How Annabel turned her app idea into a growing business
Authored by: Google Play
One day, Annabel Angwenyi was running errands in Nairobi, Kenya when her car refused to start. She called her usual mechanic, but he was busy helping another customer on the opposite side of town. She knew there must be another mechanic close by, but because many local businesses don’t have an online presence, she had trouble finding and contacting someone else. Annabel was frustrated — but she also saw an opportunity to solve a problem.
After a lot of research, hard work and perseverance, she and her co-founder Patrick launched Ziada, an app that connects people across Kenya to local service providers. Today, Ziada has a team of seven people and over 60,000 downloads on Google Play.
Annabel is one of the founders featured in #WeArePlay, which spotlights the people behind Google Play’s apps and games. We chatted with Annabel to learn more about how she got Ziada up and running with no tech experience, and the impact it’s had on the local community.
How did you turn your idea into an app?
Patrick and I didn’t have any tech experience — we’re both business people. So in 2017, we partnered with a software developer who believed in our dream and helped us create the app. After a lot of hard work, we published the first version of Ziada on Google Play that same year. But it didn’t really take off. We weren’t sure if the Kenyan market was ready for something like this, so we took a break.
Then when the pandemic started in 2020, we noticed people wanted to access more things on demand and online, like food delivery and taxi services. So we rebranded the app, including improving the user interface to better reflect how we could help, and launched again. Now, our app has over 60,000 downloads on Google Play and is helping service providers across Kenya find new customers.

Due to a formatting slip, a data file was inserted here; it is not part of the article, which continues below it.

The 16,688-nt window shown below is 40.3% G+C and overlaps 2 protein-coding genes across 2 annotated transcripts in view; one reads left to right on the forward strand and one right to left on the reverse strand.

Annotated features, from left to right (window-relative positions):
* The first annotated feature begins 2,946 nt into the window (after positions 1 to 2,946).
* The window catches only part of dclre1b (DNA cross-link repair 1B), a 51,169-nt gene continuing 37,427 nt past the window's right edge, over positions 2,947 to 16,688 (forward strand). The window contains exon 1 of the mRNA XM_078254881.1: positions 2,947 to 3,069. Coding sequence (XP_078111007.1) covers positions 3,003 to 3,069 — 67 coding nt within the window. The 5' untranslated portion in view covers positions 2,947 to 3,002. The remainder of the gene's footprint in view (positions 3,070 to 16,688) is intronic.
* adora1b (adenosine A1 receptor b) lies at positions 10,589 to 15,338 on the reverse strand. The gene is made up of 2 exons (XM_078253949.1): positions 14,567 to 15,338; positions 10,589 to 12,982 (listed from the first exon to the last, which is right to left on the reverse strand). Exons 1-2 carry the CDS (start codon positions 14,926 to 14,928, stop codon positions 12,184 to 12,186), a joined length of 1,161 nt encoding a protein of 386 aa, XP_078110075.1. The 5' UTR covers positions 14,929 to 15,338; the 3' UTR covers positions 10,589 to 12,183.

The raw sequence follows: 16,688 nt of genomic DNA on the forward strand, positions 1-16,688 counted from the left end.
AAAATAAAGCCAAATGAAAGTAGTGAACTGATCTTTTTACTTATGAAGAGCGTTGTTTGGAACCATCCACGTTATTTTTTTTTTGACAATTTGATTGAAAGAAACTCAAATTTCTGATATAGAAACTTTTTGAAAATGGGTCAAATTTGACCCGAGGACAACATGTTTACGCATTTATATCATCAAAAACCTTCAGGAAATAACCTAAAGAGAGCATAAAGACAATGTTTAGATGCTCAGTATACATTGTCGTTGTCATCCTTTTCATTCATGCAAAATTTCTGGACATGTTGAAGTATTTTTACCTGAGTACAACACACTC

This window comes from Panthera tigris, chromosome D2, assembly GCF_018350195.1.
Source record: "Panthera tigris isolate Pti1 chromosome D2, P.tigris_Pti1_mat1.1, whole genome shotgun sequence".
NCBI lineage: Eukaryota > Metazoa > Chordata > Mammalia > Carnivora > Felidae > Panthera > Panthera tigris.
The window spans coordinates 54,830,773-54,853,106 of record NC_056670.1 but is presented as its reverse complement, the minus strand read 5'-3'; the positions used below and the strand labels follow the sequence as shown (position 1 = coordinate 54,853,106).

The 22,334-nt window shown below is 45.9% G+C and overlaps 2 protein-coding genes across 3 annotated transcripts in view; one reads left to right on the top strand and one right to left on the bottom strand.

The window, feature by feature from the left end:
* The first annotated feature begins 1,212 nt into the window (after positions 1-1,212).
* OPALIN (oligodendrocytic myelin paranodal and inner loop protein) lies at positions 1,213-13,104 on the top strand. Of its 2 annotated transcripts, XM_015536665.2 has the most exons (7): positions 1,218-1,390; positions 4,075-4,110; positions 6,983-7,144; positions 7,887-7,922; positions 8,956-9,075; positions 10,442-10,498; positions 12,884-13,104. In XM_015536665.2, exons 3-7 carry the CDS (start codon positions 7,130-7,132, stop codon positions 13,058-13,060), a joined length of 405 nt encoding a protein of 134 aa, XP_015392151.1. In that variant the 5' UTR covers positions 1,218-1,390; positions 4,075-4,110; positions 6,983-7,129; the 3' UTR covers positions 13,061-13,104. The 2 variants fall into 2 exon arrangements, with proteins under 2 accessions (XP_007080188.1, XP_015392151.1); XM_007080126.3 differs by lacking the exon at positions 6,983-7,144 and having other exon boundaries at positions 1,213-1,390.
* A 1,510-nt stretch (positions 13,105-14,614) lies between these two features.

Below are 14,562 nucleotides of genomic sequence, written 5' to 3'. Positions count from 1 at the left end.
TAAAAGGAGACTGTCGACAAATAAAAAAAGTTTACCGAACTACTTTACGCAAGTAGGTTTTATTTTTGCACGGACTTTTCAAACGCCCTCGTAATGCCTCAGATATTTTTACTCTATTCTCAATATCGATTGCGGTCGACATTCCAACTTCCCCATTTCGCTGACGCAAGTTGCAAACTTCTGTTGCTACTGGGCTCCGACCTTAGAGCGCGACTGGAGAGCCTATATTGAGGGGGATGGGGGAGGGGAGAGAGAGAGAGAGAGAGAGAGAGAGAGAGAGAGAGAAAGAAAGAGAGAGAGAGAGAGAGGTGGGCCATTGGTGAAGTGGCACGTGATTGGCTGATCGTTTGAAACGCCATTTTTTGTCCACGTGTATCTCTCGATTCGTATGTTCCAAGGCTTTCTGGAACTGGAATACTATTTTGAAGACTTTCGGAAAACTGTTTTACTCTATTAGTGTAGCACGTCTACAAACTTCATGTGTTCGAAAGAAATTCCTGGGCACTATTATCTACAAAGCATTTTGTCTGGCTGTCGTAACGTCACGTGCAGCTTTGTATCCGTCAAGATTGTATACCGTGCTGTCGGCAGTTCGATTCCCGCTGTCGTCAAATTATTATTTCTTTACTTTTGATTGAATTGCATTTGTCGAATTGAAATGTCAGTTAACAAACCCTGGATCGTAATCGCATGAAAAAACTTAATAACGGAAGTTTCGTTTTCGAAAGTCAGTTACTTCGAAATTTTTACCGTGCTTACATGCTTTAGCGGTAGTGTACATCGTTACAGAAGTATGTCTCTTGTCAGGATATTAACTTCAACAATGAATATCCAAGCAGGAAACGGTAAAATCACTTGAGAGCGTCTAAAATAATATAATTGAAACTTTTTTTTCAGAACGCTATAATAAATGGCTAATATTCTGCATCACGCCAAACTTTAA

What impact has your app had on the community?
Kenya is an entrepreneurial nation, with people just like us wanting to build something for themselves. Having owned small businesses in the past, we knew the app had potential to help others grow their businesses. And it makes us so happy to see this actually happening. I’m also really proud of how we’re helping women — who make up 38% of service providers on Ziada — create their own income. I believe when you empower women, you empower the whole community. It’s something that’s really close to our hearts at Ziada. Most of our team are women, and many of us mentor young girls in the community. In fact, two of our mentees are joining Ziada as software developers.
Any advice for someone starting their own app or game business?
If you have a working prototype or early version of your app, get it on Google Play and build hype around it. I was surprised at how patient our users were with Ziada in its early days, even with all its shortcomings. But that’s because they wanted it to work. If you’re providing a good solution to a problem, the adopters will come.
What’s next for Ziada?
We’re always working on new services, like helping contractors rent equipment and tools to complete jobs or providing coaching through our upcoming business advisory service. We also want to keep partnering with growing, local businesses and expand our user base — not just in Kenya, but across the African continent. There’s so much potential here, and we’re only just getting started.